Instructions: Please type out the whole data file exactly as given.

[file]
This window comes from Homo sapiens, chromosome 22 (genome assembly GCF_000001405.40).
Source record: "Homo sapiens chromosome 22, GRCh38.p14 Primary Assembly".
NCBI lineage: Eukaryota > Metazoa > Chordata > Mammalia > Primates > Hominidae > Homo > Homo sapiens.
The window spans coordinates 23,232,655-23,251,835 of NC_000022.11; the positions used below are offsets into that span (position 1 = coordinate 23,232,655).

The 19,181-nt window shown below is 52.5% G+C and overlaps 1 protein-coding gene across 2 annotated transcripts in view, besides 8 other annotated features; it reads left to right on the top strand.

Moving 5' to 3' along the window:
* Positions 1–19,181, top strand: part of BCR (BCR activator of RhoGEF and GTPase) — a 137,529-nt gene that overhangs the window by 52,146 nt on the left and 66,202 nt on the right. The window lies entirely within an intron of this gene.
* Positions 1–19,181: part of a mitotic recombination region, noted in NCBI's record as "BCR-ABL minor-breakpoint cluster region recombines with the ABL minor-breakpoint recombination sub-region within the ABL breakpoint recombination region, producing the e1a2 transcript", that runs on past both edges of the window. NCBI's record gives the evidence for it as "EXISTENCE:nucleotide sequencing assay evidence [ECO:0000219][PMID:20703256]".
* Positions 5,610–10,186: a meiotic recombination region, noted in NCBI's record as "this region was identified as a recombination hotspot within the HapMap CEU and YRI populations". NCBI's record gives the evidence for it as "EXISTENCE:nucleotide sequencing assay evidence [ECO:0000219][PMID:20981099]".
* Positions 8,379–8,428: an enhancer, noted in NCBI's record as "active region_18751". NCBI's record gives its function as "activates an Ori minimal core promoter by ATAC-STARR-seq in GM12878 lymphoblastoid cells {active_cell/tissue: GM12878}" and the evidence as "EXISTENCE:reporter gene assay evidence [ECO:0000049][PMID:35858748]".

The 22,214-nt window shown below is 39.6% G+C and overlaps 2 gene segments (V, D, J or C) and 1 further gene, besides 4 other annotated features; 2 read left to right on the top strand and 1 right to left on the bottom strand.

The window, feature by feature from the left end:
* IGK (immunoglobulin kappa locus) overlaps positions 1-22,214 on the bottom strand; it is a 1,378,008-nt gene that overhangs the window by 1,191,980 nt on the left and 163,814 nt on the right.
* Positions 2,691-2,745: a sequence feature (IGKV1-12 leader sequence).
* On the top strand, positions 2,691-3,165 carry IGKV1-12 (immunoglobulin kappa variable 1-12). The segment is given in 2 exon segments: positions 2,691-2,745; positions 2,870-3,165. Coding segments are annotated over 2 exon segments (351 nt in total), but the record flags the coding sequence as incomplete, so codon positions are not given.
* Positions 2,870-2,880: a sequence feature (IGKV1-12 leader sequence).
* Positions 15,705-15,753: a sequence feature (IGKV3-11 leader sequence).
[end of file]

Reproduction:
This window comes from Homo sapiens, chromosome 22 (genome assembly GCF_000001405.40).
Source record: "Homo sapiens chromosome 22, GRCh38.p14 Primary Assembly".
NCBI lineage: Eukaryota > Metazoa > Chordata > Mammalia > Primates > Hominidae > Homo > Homo sapiens.
The window spans coordinates 23,232,655-23,251,835 of NC_000022.11; the positions used below are offsets into that span (position 1 = coordinate 23,232,655).

The 19,181-nt window shown below is 52.5% G+C and overlaps 1 protein-coding gene across 2 annotated transcripts in view, besides 8 other annotated features; it reads left to right on the top strand.

Moving 5' to 3' along the window:
* Positions 1–19,181, top strand: part of BCR (BCR activator of RhoGEF and GTPase) — a 137,529-nt gene that overhangs the window by 52,146 nt on the left and 66,202 nt on the right. The window lies entirely within an intron of this gene.
* Positions 1–19,181: part of a mitotic recombination region, noted in NCBI's record as "BCR-ABL minor-breakpoint cluster region recombines with the ABL minor-breakpoint recombination sub-region within the ABL breakpoint recombination region, producing the e1a2 transcript", that runs on past both edges of the window. NCBI's record gives the evidence for it as "EXISTENCE:nucleotide sequencing assay evidence [ECO:0000219][PMID:20703256]".
* Positions 5,610–10,186: a meiotic recombination region, noted in NCBI's record as "this region was identified as a recombination hotspot within the HapMap CEU and YRI populations". NCBI's record gives the evidence for it as "EXISTENCE:nucleotide sequencing assay evidence [ECO:0000219][PMID:20981099]".
* Positions 8,379–8,428: an enhancer, noted in NCBI's record as "active region_18751". NCBI's record gives its function as "activates an Ori minimal core promoter by ATAC-STARR-seq in GM12878 lymphoblastoid cells {active_cell/tissue: GM12878}" and the evidence as "EXISTENCE:reporter gene assay evidence [ECO:0000049][PMID:35858748]".

The 22,214-nt window shown below is 39.6% G+C and overlaps 2 gene segments (V, D, J or C) and 1 further gene, besides 4 other annotated features; 2 read left to right on the top strand and 1 right to left on the bottom strand.

The window, feature by feature from the left end:
* IGK (immunoglobulin kappa locus) overlaps positions 1-22,214 on the bottom strand; it is a 1,378,008-nt gene that overhangs the window by 1,191,980 nt on the left and 163,814 nt on the right.
* Positions 2,691-2,745: a sequence feature (IGKV1-12 leader sequence).
* On the top strand, positions 2,691-3,165 carry IGKV1-12 (immunoglobulin kappa variable 1-12). The segment is given in 2 exon segments: positions 2,691-2,745; positions 2,870-3,165. Coding segments are annotated over 2 exon segments (351 nt in total), but the record flags the coding sequence as incomplete, so codon positions are not given.
* Positions 2,870-2,880: a sequence feature (IGKV1-12 leader sequence).
* Positions 15,705-15,753: a sequence feature (IGKV3-11 leader sequence).